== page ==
After decades of inaction and stalemate, there are small but significant signs that the U.S. government may finally be ready to meet its legal commitment to manage and dispose of the more than 80,000 metric tons of used nuclear fuel at 74 operating and shut-down commercial nuclear reactors sites in 35 states across the country. There is an increasing recognition that the management and disposal of used nuclear fuel is an issue that need to be addressed, particularly if nuclear power is going to have a role in the reduction of greenhouse gas emissions. While the debate over the fate of Yucca Mountain is primarily responsible for the current standoff, pressure for action is increasing at the local level where closed plants and what to do with the spent fuel stored on site has become a particularly hot political issue. Seven U.S. reactors were permanently closed from 2013 through 2018 and an additional 13 are set to close by 2025. There are now 21 “stranded sites” scattered across the country – closed reactor sites with no ongoing reactor operations. Moreover, the number of plant closures is expected to increase as plants age and state regulators refuse to adopt rate structures that value the type of base load power provided by nuclear reactors. Perhaps most significant obstacle is the dysfunction in our current political system. In normal times, political compromise to address the most significant current problem – the growing amounts of spent fuel at closed reactor sites around the country – should be in reach. It is time to reset U.S. policy and accept that the Yucca Mountain site is not going to be licensed and built. Legislators working in good faith should be able to resolve the funding issue, develop a fair, consent-based process for selecting a site for a long-term spent fuel repository and amend federal law to no longer hold the development of a consolidated interim storage facility hostage to that process.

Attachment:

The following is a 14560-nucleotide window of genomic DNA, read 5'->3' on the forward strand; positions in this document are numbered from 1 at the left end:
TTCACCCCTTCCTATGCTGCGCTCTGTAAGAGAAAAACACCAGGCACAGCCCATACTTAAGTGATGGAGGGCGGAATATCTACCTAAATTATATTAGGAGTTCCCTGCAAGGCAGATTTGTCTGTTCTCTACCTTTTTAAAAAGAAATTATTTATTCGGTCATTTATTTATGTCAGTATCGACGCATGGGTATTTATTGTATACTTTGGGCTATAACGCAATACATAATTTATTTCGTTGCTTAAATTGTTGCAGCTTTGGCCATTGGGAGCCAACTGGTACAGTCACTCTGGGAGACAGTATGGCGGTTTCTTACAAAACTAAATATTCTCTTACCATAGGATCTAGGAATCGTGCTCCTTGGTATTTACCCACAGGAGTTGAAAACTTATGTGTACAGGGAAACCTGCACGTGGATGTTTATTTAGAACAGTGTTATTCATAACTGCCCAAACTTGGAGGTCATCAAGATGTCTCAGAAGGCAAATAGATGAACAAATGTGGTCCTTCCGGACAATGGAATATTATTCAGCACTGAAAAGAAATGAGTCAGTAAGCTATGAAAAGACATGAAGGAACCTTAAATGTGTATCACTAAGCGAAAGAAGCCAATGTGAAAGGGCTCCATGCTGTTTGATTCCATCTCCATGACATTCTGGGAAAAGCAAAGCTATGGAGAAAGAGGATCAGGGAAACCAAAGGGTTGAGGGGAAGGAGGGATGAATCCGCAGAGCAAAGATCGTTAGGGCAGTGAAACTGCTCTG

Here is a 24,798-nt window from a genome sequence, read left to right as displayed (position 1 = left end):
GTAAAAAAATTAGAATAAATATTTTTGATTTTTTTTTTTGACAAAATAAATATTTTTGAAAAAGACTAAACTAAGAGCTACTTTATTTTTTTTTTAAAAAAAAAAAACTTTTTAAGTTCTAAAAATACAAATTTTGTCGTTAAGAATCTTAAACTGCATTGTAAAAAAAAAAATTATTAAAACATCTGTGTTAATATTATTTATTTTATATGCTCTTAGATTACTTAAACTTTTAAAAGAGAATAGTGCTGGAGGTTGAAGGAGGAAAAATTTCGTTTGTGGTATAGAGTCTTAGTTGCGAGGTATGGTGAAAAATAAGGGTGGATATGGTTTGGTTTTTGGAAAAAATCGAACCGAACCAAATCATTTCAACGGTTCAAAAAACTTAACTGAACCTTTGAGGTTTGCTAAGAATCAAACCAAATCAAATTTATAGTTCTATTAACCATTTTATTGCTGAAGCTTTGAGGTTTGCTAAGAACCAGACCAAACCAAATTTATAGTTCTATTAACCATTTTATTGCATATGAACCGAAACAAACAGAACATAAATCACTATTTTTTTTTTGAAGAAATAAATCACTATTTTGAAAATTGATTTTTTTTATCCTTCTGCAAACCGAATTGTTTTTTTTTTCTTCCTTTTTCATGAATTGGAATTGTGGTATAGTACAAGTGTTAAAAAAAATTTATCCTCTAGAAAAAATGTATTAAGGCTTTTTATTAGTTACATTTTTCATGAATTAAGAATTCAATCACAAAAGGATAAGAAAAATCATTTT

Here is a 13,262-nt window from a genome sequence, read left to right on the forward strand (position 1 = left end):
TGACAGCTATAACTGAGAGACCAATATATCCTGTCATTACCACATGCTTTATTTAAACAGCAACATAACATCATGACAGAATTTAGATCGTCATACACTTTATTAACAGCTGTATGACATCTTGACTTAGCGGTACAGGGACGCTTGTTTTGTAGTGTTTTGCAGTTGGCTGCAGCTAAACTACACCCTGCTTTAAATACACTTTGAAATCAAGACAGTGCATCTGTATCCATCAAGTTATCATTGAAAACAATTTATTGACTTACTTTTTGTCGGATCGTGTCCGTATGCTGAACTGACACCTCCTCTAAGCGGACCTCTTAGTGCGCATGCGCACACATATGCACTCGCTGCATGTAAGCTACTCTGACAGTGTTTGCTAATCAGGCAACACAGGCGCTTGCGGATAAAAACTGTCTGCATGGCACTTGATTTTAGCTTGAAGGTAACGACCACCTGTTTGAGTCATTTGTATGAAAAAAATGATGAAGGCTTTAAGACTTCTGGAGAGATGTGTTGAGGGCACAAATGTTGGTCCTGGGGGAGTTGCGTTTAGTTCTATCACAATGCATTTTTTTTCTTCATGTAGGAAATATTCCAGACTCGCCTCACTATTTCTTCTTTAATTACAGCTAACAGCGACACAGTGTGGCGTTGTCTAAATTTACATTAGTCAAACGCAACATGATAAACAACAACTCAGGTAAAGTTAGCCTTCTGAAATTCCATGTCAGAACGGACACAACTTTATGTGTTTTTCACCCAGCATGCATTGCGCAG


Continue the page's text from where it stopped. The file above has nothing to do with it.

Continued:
The Hill 9th Dec 2019 read more »